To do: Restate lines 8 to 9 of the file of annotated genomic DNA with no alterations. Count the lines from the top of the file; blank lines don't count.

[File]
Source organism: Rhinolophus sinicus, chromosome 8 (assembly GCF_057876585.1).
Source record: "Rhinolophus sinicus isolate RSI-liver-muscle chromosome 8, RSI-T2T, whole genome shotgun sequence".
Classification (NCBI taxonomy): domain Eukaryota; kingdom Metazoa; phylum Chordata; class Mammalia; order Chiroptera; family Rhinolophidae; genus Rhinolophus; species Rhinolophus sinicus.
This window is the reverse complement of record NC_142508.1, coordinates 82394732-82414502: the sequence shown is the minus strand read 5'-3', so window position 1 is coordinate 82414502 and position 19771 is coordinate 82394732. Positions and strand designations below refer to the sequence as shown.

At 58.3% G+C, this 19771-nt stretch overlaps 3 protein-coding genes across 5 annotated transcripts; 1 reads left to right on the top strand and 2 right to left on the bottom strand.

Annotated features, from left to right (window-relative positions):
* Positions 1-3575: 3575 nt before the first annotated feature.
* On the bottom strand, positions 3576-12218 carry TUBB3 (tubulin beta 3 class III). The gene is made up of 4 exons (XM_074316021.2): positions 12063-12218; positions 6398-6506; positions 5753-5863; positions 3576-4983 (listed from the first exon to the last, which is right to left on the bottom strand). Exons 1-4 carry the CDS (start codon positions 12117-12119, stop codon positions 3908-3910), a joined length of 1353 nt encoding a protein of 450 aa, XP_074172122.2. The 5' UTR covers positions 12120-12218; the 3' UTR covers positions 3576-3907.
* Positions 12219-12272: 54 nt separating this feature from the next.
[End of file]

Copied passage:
* On the bottom strand, positions 3576-12218 carry TUBB3 (tubulin beta 3 class III). The gene is made up of 4 exons (XM_074316021.2): positions 12063-12218; positions 6398-6506; positions 5753-5863; positions 3576-4983 (listed from the first exon to the last, which is right to left on the bottom strand). Exons 1-4 carry the CDS (start codon positions 12117-12119, stop codon positions 3908-3910), a joined length of 1353 nt encoding a protein of 450 aa, XP_074172122.2. The 5' UTR covers positions 12120-12218; the 3' UTR covers positions 3576-3907.
* Positions 12219-12272: 54 nt separating this feature from the next.